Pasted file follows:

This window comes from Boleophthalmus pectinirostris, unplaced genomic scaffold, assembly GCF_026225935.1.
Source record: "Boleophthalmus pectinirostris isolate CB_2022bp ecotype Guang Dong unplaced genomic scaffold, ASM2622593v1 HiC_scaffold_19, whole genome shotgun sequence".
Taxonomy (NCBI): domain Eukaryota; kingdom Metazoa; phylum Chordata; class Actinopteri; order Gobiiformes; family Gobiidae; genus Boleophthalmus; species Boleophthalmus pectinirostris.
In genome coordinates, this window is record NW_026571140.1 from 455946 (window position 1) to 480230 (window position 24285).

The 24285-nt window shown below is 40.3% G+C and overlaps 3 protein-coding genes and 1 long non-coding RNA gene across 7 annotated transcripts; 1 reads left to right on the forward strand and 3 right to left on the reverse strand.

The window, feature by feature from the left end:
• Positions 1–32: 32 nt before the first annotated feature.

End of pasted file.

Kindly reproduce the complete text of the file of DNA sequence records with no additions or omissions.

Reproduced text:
This window comes from Boleophthalmus pectinirostris, unplaced genomic scaffold, assembly GCF_026225935.1.
Source record: "Boleophthalmus pectinirostris isolate CB_2022bp ecotype Guang Dong unplaced genomic scaffold, ASM2622593v1 HiC_scaffold_19, whole genome shotgun sequence".
Taxonomy (NCBI): domain Eukaryota; kingdom Metazoa; phylum Chordata; class Actinopteri; order Gobiiformes; family Gobiidae; genus Boleophthalmus; species Boleophthalmus pectinirostris.
In genome coordinates, this window is record NW_026571140.1 from 455946 (window position 1) to 480230 (window position 24285).

The 24285-nt window shown below is 40.3% G+C and overlaps 3 protein-coding genes and 1 long non-coding RNA gene across 7 annotated transcripts; 1 reads left to right on the forward strand and 3 right to left on the reverse strand.

The window, feature by feature from the left end:
• Positions 1–32: 32 nt before the first annotated feature.